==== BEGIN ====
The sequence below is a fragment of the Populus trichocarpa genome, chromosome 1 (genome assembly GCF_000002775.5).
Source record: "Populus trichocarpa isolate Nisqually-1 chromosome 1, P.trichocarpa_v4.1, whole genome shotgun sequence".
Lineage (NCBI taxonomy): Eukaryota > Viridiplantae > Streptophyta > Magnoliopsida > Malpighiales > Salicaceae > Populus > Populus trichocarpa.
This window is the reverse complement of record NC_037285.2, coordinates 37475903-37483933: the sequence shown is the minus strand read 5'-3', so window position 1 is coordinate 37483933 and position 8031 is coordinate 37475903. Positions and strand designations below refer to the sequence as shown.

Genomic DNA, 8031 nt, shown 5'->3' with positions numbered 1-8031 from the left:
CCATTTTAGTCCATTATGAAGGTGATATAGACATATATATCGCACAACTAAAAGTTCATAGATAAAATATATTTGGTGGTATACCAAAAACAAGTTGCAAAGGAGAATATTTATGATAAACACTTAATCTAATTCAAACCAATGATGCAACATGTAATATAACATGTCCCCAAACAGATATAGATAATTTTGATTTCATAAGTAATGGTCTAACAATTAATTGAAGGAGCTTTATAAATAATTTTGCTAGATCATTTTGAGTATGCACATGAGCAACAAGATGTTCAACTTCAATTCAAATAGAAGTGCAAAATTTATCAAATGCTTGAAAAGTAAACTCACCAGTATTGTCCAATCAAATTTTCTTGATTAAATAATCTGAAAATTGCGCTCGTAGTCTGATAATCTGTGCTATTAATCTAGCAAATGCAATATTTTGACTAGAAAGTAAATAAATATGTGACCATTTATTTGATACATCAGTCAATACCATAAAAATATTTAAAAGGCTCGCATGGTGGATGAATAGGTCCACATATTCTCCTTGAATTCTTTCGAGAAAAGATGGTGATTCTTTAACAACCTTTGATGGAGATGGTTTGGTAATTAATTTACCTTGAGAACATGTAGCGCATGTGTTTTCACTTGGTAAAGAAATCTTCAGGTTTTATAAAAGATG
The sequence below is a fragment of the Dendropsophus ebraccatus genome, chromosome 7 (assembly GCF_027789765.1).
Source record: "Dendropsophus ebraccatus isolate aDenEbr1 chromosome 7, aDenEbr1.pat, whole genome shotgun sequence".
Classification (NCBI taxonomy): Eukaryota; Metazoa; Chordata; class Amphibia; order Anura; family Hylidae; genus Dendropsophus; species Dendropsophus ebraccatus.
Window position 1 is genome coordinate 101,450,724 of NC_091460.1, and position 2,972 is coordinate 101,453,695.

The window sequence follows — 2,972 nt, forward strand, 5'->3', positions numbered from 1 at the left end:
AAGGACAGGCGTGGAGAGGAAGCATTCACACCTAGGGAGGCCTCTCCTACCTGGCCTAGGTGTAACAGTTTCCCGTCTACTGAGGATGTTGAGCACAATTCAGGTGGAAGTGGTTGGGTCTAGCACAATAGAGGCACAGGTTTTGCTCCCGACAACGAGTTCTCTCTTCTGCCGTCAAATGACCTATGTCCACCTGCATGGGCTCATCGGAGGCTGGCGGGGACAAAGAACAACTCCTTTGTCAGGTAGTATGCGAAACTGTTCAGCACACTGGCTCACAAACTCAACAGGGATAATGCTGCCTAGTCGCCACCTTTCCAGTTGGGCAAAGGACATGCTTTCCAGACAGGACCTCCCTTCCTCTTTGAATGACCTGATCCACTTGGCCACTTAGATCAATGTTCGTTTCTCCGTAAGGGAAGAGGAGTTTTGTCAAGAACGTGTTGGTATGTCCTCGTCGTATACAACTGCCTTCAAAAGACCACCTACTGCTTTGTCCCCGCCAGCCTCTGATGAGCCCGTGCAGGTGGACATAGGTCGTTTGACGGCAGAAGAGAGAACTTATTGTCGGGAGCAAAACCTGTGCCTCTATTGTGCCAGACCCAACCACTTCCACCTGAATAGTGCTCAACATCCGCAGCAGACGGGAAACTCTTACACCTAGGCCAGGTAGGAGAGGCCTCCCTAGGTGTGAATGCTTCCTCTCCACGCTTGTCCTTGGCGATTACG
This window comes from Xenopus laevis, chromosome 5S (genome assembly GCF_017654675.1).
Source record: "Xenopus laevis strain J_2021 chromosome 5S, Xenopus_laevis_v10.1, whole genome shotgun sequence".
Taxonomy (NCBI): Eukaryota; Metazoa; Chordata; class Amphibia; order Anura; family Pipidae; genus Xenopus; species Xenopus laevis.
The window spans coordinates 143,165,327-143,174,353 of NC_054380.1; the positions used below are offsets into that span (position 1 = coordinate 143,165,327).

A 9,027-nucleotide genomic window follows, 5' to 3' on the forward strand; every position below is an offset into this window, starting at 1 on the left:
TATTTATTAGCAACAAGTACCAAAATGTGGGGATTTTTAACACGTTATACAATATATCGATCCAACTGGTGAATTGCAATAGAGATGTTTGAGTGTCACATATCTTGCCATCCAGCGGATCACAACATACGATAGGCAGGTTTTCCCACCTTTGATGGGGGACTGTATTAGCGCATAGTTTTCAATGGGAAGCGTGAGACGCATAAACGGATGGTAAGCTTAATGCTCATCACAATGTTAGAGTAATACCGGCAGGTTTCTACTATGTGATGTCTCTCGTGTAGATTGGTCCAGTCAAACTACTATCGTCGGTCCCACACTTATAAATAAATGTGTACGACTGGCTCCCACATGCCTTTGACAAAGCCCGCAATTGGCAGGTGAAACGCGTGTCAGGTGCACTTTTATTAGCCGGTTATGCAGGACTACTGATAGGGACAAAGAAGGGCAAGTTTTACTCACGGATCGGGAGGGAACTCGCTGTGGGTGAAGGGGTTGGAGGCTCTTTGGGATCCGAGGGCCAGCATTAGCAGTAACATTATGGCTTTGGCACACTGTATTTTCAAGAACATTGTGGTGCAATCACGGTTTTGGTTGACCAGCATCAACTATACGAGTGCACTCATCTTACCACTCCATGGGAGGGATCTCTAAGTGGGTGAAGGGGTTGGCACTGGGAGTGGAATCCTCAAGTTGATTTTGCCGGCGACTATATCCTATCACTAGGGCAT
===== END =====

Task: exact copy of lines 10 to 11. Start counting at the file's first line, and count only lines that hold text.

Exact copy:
Window position 1 is genome coordinate 101,450,724 of NC_091460.1, and position 2,972 is coordinate 101,453,695.

The window sequence follows — 2,972 nt, forward strand, 5'->3', positions numbered from 1 at the left end: